Those who know me well also know that shopping in general does not fall into my favorite activity category. When the rare desire strikes, I am a pretty speedy shopper because everything tends to land into one of three categories: love it, could live with it, detest it. I am swiftly either in the checkout line or out the door. I believe that makes me an easy customer to deal with because a salesperson knows quickly where I stand on a product.
Reflecting on my own leasing career, I wonder how this trait served me? Did how I personally categorized my own product leak on my customers? While we don’t always vocalize it to the customer, our self-talk often ‘speaks’ about the things we like or dislike about the product we represent. We can try to hide it, but it is always there lurking in our thoughts. The fact is that if you spend any time in this industry, you are going to work on a variety of product types, in various locations, and you will not love them all.
Here are three ways to sell a product you wouldn’t buy.
1. Realize Your Opinion Doesn’t Matter
Sometimes we get so wrapped up in our product that we forget who we are selling to. In most cases, our customer is a stranger, and the entirety of their situation is one that we cannot begin to understand during our brief time with them despite our efforts to do so. We tend to focus more on our product than our customer because it is more familiar and comfortable to us. In some cases, our opinions overpower the conversation and we end up doing more talking than listening.
It took many years on the leasing floor, attending a multitude of leasing classes, and receiving a few subpar mystery shopping reports for me to finally understand this fact: My opinion does not matter. It’s a harsh statement, but it is true. It doesn’t really matter how much I love or hate an apartment. The ugly duckling just might be the perfect match for the next person walking through the door. In fact, in a blog I wrote several years ago, I shared my own leasing story about how an apartment with peach-colored carpet which faced the local landfill was the perfect fit for one particular customer. I learned that the customer does not care about the same things I might, and as crazy as it seems, that awful apartment represented some aspects that met my customer’s needs.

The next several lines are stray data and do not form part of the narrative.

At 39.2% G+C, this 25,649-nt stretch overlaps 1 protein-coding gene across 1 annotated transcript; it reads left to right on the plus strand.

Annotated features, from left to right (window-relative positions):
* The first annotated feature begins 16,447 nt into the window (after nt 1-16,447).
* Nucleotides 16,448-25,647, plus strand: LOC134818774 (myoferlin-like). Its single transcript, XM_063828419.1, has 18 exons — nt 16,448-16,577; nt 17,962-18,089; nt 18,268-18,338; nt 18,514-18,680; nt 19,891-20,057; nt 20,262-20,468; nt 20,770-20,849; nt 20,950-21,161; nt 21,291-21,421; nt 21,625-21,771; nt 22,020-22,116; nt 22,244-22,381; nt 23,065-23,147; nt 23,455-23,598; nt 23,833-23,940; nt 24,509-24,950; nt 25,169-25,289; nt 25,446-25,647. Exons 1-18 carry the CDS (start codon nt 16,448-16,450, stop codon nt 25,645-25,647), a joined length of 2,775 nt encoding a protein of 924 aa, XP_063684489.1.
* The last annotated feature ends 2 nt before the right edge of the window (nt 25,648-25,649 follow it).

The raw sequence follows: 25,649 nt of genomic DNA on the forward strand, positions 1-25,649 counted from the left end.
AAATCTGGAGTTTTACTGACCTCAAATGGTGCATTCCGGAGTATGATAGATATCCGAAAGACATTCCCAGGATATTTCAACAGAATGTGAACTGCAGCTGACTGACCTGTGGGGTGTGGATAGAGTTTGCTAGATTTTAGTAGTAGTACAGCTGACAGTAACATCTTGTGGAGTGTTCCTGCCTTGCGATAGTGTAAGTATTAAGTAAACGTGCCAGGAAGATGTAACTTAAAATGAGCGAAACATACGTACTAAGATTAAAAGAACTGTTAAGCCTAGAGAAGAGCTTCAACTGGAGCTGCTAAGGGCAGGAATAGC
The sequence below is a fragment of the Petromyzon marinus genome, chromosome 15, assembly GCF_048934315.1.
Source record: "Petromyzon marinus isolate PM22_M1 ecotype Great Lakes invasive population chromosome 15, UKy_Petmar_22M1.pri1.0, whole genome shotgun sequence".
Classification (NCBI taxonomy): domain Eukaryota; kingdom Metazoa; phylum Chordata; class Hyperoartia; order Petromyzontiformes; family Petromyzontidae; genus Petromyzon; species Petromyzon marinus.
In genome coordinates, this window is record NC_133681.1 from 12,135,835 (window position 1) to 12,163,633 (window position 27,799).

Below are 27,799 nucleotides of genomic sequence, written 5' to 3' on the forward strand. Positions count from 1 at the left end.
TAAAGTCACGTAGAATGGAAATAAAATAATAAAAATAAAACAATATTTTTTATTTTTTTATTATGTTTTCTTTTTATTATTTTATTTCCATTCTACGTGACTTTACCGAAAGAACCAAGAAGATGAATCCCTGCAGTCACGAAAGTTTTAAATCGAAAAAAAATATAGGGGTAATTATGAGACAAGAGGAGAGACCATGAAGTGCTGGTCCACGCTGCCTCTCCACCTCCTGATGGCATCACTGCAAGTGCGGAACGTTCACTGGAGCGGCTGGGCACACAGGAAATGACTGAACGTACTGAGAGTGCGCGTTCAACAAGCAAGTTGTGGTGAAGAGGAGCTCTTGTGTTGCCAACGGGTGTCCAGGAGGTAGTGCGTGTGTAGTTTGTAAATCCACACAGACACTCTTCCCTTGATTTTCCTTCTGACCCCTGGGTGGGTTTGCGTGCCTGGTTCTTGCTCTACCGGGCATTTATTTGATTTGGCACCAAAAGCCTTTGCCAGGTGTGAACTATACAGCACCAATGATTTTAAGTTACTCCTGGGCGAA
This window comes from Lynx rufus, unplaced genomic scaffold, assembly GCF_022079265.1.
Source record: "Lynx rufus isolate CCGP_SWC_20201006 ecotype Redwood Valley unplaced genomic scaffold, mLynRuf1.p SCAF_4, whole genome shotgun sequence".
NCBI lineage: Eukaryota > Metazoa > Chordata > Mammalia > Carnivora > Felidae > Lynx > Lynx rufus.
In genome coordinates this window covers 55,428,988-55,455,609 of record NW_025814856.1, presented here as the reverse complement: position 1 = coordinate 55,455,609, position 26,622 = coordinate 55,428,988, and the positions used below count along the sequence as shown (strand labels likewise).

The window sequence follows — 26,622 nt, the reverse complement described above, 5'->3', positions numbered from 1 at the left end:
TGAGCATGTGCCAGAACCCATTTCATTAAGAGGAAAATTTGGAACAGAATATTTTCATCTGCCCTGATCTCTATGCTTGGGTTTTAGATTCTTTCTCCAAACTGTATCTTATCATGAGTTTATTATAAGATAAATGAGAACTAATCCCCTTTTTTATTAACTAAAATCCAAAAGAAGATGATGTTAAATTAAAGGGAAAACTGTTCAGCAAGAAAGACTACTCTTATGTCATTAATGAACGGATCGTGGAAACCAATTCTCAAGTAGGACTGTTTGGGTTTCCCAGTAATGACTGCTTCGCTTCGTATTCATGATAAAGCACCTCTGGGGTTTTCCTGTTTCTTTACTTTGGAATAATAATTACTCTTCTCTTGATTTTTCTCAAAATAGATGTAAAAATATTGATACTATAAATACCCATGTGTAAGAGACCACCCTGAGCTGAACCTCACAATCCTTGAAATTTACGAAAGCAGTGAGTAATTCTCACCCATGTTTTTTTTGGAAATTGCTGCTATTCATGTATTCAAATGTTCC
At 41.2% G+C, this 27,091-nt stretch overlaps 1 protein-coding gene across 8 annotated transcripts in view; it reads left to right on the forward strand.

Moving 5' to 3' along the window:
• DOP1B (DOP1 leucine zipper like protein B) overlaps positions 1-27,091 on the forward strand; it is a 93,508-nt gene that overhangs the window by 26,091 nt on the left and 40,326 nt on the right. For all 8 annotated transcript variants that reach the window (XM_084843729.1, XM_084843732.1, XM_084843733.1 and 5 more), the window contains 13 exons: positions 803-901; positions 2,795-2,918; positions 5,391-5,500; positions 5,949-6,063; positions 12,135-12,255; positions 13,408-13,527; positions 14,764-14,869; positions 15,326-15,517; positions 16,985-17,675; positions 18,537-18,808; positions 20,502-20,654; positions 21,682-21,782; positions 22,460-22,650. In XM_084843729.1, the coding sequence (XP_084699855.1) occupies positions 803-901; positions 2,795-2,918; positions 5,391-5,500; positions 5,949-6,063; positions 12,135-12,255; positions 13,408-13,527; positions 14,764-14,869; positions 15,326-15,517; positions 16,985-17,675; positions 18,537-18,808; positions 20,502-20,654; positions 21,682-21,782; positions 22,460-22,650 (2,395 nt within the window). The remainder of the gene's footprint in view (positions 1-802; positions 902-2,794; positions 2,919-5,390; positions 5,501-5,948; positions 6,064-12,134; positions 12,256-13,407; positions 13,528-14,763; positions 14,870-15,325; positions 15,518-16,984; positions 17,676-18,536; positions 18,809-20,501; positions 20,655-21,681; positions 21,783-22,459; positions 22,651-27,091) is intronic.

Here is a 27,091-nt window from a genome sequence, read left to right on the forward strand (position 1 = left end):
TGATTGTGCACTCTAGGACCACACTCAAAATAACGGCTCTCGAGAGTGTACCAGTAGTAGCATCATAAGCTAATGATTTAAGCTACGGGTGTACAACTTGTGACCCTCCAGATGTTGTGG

The lesson in this is that our focus should be on how our product can and will make the customer’s life better. What does better mean? If we don’t know where they are now, how will we know what better looks like to them? We must place all our focus on the customer. What will work best for them? Me, my, and I should not be part of the conversation. By focusing on the customer, you can easily sell a product you wouldn’t buy.
2. Forget You Are a Leasing Professional
You heard that right. When you are interacting with a customer with the goal of ultimately leasing an apartment, you need to forget that you are a leasing professional. In my experience, if leasing or not leasing an apartment is anywhere in our thoughts, then consciously or subconsciously we will be trying to manipulate the customer’s decision to meet our agenda. Instead, we need to become their trusted advisor. When we stop bombarding the customer with our opinions, we are better able to gather information while engaging in a conversation with them. This is not a scripted process; it is natural and free-flowing.